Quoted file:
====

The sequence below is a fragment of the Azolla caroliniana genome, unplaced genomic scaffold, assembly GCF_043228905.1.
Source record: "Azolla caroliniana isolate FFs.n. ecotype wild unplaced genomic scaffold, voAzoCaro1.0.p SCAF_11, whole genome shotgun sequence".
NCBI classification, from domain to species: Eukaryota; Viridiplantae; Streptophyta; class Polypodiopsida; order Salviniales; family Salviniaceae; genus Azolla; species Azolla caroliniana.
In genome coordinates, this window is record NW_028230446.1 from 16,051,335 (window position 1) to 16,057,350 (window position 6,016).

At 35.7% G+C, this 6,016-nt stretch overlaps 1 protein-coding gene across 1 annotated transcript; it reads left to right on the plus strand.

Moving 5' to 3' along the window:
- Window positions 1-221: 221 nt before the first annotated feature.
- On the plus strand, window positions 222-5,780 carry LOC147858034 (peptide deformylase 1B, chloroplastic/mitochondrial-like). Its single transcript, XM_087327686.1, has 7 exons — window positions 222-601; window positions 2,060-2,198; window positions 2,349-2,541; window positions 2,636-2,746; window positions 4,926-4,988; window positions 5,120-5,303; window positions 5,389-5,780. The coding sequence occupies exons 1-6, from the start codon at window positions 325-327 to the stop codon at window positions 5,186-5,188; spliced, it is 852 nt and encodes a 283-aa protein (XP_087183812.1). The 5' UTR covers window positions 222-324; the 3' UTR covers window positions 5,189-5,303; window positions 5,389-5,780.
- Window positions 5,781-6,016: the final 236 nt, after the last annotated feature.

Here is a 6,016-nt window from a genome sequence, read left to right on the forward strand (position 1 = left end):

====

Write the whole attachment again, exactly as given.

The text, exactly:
The sequence below is a fragment of the Azolla caroliniana genome, unplaced genomic scaffold, assembly GCF_043228905.1.
Source record: "Azolla caroliniana isolate FFs.n. ecotype wild unplaced genomic scaffold, voAzoCaro1.0.p SCAF_11, whole genome shotgun sequence".
NCBI classification, from domain to species: Eukaryota; Viridiplantae; Streptophyta; class Polypodiopsida; order Salviniales; family Salviniaceae; genus Azolla; species Azolla caroliniana.
In genome coordinates, this window is record NW_028230446.1 from 16,051,335 (window position 1) to 16,057,350 (window position 6,016).

At 35.7% G+C, this 6,016-nt stretch overlaps 1 protein-coding gene across 1 annotated transcript; it reads left to right on the plus strand.

Moving 5' to 3' along the window:
- Window positions 1-221: 221 nt before the first annotated feature.
- On the plus strand, window positions 222-5,780 carry LOC147858034 (peptide deformylase 1B, chloroplastic/mitochondrial-like). Its single transcript, XM_087327686.1, has 7 exons — window positions 222-601; window positions 2,060-2,198; window positions 2,349-2,541; window positions 2,636-2,746; window positions 4,926-4,988; window positions 5,120-5,303; window positions 5,389-5,780. The coding sequence occupies exons 1-6, from the start codon at window positions 325-327 to the stop codon at window positions 5,186-5,188; spliced, it is 852 nt and encodes a 283-aa protein (XP_087183812.1). The 5' UTR covers window positions 222-324; the 3' UTR covers window positions 5,189-5,303; window positions 5,389-5,780.
- Window positions 5,781-6,016: the final 236 nt, after the last annotated feature.

Here is a 6,016-nt window from a genome sequence, read left to right on the forward strand (position 1 = left end):